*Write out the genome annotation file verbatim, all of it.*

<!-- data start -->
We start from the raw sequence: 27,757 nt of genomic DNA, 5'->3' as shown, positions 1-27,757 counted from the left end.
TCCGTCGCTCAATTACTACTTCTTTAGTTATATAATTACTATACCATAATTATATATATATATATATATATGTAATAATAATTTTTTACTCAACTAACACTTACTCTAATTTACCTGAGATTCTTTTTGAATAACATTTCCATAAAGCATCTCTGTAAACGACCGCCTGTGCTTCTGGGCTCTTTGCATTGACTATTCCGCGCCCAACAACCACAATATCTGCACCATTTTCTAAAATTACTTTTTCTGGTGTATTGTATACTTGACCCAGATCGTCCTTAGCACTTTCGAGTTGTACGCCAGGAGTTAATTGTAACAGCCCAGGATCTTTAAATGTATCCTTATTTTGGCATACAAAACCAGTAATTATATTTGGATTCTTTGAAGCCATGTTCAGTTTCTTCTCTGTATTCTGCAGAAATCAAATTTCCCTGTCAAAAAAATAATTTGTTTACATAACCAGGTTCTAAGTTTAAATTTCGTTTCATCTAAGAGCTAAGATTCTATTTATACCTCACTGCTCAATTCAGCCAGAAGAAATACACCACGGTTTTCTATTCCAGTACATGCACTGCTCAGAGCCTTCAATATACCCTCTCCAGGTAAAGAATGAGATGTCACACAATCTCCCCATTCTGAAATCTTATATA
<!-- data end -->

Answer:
We start from the raw sequence: 27,757 nt of genomic DNA, 5'->3' as shown, positions 1-27,757 counted from the left end.
TCCGTCGCTCAATTACTACTTCTTTAGTTATATAATTACTATACCATAATTATATATATATATATATATATGTAATAATAATTTTTTACTCAACTAACACTTACTCTAATTTACCTGAGATTCTTTTTGAATAACATTTCCATAAAGCATCTCTGTAAACGACCGCCTGTGCTTCTGGGCTCTTTGCATTGACTATTCCGCGCCCAACAACCACAATATCTGCACCATTTTCTAAAATTACTTTTTCTGGTGTATTGTATACTTGACCCAGATCGTCCTTAGCACTTTCGAGTTGTACGCCAGGAGTTAATTGTAACAGCCCAGGATCTTTAAATGTATCCTTATTTTGGCATACAAAACCAGTAATTATATTTGGATTCTTTGAAGCCATGTTCAGTTTCTTCTCTGTATTCTGCAGAAATCAAATTTCCCTGTCAAAAAAATAATTTGTTTACATAACCAGGTTCTAAGTTTAAATTTCGTTTCATCTAAGAGCTAAGATTCTATTTATACCTCACTGCTCAATTCAGCCAGAAGAAATACACCACGGTTTTCTATTCCAGTACATGCACTGCTCAGAGCCTTCAATATACCCTCTCCAGGTAAAGAATGAGATGTCACACAATCTCCCCATTCTGAAATCTTATATA